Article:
Moseman said the segment of the population at risk in the long term likely will be relatively low. He hopes, however, the pandemic shines a light on challenges faced during the pandemic so the system will be able to withstand the demands of future public health crises. “As a physician I think what we have done has been worth it — to save lives, to mitigate and to keep ICUs open so other people can be treated — but there is an impact, and the mental health impact is big,” Moseman said Monday during the conference call, which focused on mental health issues. “We will experience it for months and years to come … This thing has got to get under control before we can start to look and see what the impact is.” Dr. Ondria Gleason, a psychiatrist at the University of Oklahoma-Tulsa, said during an ongoing public health crisis like the COVID-19 pandemic “it can be distressing” to constantly watch events over which people have no control. She said this can create a “psychological sense of distress.”
Muskogee County Emergency Management Director Jeff Smith said the number of new cases is trending downward in the county as well, with the seven-day rolling average for 60 new cases a day on a per capita basis. The 14-day rolling average for Muskogee County is 71 cases a day per 100,000 people. The Oklahoma State Department of Health reported on Monday a seven-day rolling average of 2,260 new cases a day statewide. Public health officials cautioned that numbers may be skewed because of holiday-related data and testing interruptions during the Labor Day Holiday and on weekends.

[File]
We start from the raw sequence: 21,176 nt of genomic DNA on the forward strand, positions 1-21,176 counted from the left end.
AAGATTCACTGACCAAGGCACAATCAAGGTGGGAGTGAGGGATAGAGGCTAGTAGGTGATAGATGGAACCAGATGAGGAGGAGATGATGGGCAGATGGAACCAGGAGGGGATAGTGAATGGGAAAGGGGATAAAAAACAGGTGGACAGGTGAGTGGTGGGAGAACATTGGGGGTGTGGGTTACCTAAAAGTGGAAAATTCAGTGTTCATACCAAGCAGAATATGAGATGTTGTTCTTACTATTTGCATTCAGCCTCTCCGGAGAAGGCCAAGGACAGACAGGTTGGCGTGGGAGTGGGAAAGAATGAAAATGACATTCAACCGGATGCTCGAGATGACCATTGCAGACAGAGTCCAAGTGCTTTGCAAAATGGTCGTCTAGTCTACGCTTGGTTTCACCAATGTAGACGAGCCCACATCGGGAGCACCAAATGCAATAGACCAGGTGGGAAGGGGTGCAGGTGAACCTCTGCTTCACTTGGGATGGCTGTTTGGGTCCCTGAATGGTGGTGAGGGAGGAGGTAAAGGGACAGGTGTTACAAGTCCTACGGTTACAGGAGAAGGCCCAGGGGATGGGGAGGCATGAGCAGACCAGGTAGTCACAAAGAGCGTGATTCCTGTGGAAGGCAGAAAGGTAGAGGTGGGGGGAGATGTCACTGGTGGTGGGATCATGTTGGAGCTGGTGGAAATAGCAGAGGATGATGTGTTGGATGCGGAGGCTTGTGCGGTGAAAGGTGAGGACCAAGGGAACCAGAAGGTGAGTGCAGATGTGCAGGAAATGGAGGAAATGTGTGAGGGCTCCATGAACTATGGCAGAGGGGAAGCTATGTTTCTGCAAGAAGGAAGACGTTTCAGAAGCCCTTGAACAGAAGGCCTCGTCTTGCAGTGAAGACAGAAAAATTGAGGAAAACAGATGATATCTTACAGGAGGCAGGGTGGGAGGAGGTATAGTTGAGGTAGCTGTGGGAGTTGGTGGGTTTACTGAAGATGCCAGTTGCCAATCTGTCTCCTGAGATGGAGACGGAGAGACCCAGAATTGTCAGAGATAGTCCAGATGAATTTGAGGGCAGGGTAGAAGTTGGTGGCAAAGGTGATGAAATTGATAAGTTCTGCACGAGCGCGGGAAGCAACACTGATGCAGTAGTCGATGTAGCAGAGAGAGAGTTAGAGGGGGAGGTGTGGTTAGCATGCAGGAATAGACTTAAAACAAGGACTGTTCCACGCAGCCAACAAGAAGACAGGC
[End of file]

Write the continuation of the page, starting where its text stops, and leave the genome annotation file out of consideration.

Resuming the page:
Dr. Scott Moseman, a psychiatrist at Laureate Psychiatric Clinic and Hospital, said the pandemic also produced a greater demand for mental health services. He attributed much of that to a loss of social activities. Robertson’s comments came during a weekly conference call, providing updates about the pandemic for local media outlets as the delta variant of the coronavirus fueled a fourth surge of new cases. Robertson said this surge, affecting primarily the unvaccinated and a younger segment of the population, resulted with more hospitalizations and ventilator usage.
Gleason said taking walks can “add that up day after day,” and “it really makes a big difference.” “When you can, get outside,” Gleason said. “If you are outside in nature it really does a lot for your mental health and your physical health, it reduces anxiety and improves your mood, even in the short term.”
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